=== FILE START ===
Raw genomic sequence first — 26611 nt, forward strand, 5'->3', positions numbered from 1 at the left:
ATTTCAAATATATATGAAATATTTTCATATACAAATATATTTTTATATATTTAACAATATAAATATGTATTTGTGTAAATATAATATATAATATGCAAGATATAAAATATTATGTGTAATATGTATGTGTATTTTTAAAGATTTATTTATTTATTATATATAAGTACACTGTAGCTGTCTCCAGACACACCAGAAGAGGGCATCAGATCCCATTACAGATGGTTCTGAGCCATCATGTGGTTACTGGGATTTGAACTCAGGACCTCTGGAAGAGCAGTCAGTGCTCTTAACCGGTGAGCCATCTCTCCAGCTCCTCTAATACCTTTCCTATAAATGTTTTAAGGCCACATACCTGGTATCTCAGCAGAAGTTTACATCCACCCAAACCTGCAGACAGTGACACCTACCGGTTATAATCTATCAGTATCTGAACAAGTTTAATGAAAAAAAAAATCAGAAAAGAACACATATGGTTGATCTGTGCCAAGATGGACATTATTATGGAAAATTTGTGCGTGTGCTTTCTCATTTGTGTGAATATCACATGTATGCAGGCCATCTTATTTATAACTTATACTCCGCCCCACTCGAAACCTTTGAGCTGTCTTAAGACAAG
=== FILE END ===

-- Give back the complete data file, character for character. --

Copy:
Raw genomic sequence first — 26611 nt, forward strand, 5'->3', positions numbered from 1 at the left:
ATTTCAAATATATATGAAATATTTTCATATACAAATATATTTTTATATATTTAACAATATAAATATGTATTTGTGTAAATATAATATATAATATGCAAGATATAAAATATTATGTGTAATATGTATGTGTATTTTTAAAGATTTATTTATTTATTATATATAAGTACACTGTAGCTGTCTCCAGACACACCAGAAGAGGGCATCAGATCCCATTACAGATGGTTCTGAGCCATCATGTGGTTACTGGGATTTGAACTCAGGACCTCTGGAAGAGCAGTCAGTGCTCTTAACCGGTGAGCCATCTCTCCAGCTCCTCTAATACCTTTCCTATAAATGTTTTAAGGCCACATACCTGGTATCTCAGCAGAAGTTTACATCCACCCAAACCTGCAGACAGTGACACCTACCGGTTATAATCTATCAGTATCTGAACAAGTTTAATGAAAAAAAAAATCAGAAAAGAACACATATGGTTGATCTGTGCCAAGATGGACATTATTATGGAAAATTTGTGCGTGTGCTTTCTCATTTGTGTGAATATCACATGTATGCAGGCCATCTTATTTATAACTTATACTCCGCCCCACTCGAAACCTTTGAGCTGTCTTAAGACAAG